Building on ANSI EVSP roadmaps developed in the 2011-14 timeframe, the draft document seeks to describe the current and desired future standardization landscape that will support and facilitate EVs at scale. The roadmap’s primary focus is on light duty, on-road plug-in electric vehicles (PEVs) that are recharged via a connection to the electrical grid, as well as the supporting charging infrastructure needed to power them. Medium and heavy-duty EVs are also covered. Topics covered include standards to address high power DC charging, storage (i.e., microgrid, distributed energy resource management systems) integrated with DC charging, vehicle grid integration, high power scalable/interoperable wireless charging, and vehicle-oriented systems. The broad target audience includes vehicle manufacturers, entities that will be installing and operating charging infrastructure; SDOs; U.S. federal, state, and municipal government agencies; electric utilities; and others.

To advance the Biden Administration’s goal for a clean energy future, the U.S. Department of Energy (DOE) Office of Energy Efficiency & Renewable Energy (EERE) Vehicle Technologies Office (VTO) issued a June 2021 lab call funding opportunity announcement. The lab call included a pillar on codes and standards with the goal to “identify and address challenges and barriers to the integration of [email protected] charging with the grid created by uncoordinated development of codes and standards and the rapid advances in vehicle and charging technologies.” An [email protected] lab consortium was formed in response with Argonne National Laboratory (ANL) as the lead lab for the codes and standards pillar supported by other national labs. The consortium committed to develop a 2022 roadmap like earlier roadmaps developed by the ANSI EVSP.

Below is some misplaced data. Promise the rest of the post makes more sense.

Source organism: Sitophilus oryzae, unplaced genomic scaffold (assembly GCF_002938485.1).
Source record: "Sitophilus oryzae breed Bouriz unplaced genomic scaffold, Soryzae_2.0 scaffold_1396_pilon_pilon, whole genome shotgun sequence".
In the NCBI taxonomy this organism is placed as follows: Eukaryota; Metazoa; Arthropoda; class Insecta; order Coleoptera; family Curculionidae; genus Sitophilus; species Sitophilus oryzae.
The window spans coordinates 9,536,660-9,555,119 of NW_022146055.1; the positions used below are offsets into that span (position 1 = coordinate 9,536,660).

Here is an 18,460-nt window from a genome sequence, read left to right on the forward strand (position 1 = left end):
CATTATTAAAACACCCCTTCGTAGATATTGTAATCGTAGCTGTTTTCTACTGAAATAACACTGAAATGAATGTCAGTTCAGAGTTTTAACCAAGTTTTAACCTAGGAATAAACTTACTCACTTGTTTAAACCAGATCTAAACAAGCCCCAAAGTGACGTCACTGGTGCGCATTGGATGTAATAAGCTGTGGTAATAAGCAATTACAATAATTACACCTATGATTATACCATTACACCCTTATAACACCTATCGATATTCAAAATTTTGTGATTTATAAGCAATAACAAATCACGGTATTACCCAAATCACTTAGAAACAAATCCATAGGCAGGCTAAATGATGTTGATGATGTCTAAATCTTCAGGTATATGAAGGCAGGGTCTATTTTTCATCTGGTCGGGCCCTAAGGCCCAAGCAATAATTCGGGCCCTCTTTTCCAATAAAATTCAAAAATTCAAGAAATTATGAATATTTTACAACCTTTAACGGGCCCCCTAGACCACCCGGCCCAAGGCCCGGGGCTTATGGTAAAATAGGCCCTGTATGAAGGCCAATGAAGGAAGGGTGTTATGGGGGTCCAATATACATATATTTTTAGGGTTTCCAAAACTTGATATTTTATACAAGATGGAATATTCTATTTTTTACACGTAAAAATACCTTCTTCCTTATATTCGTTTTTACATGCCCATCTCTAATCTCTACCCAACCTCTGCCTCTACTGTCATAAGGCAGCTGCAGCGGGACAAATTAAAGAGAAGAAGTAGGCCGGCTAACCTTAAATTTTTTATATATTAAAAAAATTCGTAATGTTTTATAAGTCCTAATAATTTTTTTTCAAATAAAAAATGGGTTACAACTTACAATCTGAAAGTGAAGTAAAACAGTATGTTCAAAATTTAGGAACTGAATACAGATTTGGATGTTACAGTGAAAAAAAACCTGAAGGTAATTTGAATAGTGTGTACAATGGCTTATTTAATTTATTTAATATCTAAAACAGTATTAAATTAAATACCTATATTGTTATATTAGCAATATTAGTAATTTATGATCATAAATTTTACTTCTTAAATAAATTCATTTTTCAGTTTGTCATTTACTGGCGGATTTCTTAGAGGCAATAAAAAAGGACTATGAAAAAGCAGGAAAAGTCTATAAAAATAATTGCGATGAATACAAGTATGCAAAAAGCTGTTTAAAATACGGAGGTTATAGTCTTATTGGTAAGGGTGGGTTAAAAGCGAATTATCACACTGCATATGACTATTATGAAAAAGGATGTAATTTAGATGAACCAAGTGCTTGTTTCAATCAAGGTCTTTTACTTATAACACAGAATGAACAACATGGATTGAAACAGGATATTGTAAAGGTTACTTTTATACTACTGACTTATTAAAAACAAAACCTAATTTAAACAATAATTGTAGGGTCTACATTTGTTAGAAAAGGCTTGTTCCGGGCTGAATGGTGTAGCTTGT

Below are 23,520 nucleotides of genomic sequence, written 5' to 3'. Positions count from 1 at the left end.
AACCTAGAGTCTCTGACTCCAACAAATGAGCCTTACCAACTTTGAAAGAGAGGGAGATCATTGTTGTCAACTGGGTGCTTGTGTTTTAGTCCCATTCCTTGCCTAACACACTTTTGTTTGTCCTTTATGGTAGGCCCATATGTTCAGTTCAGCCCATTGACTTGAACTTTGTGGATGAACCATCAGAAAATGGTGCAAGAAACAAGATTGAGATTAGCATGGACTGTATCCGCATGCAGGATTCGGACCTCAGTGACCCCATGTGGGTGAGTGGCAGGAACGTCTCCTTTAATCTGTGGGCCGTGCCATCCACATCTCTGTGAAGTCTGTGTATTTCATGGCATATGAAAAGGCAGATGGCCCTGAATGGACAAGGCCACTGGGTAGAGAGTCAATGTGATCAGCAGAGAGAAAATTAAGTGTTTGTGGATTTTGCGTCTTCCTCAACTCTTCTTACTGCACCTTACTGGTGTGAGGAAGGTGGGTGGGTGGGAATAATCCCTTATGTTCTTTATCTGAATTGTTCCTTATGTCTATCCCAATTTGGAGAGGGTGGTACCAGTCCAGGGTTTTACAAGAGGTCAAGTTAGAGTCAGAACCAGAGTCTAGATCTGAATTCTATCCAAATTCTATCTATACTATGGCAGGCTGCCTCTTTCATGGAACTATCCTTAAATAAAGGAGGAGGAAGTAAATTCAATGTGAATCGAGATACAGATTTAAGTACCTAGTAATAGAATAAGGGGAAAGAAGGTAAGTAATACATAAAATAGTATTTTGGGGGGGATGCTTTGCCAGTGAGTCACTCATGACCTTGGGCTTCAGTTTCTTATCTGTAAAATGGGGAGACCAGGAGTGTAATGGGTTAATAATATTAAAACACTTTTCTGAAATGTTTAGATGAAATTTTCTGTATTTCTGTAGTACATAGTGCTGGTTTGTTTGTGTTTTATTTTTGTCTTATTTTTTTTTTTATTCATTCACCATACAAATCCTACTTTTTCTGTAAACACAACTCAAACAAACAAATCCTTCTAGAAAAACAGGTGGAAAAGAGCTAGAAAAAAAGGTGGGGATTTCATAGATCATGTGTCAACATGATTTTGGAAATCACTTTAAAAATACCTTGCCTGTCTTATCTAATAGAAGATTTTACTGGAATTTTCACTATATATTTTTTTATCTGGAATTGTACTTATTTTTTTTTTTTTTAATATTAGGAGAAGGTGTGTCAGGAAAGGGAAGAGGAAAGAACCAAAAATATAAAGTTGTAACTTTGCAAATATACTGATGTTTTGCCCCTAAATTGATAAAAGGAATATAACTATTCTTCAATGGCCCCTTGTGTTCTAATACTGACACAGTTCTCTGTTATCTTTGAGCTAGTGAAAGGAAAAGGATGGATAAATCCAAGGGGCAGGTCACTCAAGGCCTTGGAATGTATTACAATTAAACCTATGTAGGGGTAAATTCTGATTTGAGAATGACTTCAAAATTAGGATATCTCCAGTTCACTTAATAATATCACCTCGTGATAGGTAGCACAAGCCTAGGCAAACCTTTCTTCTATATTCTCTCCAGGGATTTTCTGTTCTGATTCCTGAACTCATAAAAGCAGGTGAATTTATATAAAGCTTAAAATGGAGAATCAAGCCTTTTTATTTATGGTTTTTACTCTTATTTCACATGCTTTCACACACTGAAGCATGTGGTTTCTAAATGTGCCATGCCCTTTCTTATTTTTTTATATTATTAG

The [email protected] effort supports funding initiatives associated with deploying a nationwide EV charging infrastructure, including the National Electric Vehicle Infrastructure (NEVI) Formula Program, which provides $5 billion in Federal money to that end. As part of the Bipartisan Infrastructure Law, the Federal Highway Administration was directed to release a set of minimum standards and requirements for the implementation of the NEVI program. The NEVI Final Rule was issued on February 28, 2023, and appropriate references are included in the EVSP roadmap.

ANSI serves as administrator and coordinator of the U.S. private-sector voluntary standardization system. As a neutral facilitator, the Institute has a successful track record of convening stakeholders from the public and private sectors to define standardization needs for emerging technologies and to address national and global priorities. The ANSI EVSP is a cross-sector coordinating body whose objective is to foster coordination and collaboration on standardization matters among public- and private-sector stakeholders to enable the safe, mass deployment of electric vehicles and associated infrastructure in the United States with international coordination, adaptability, and engagement.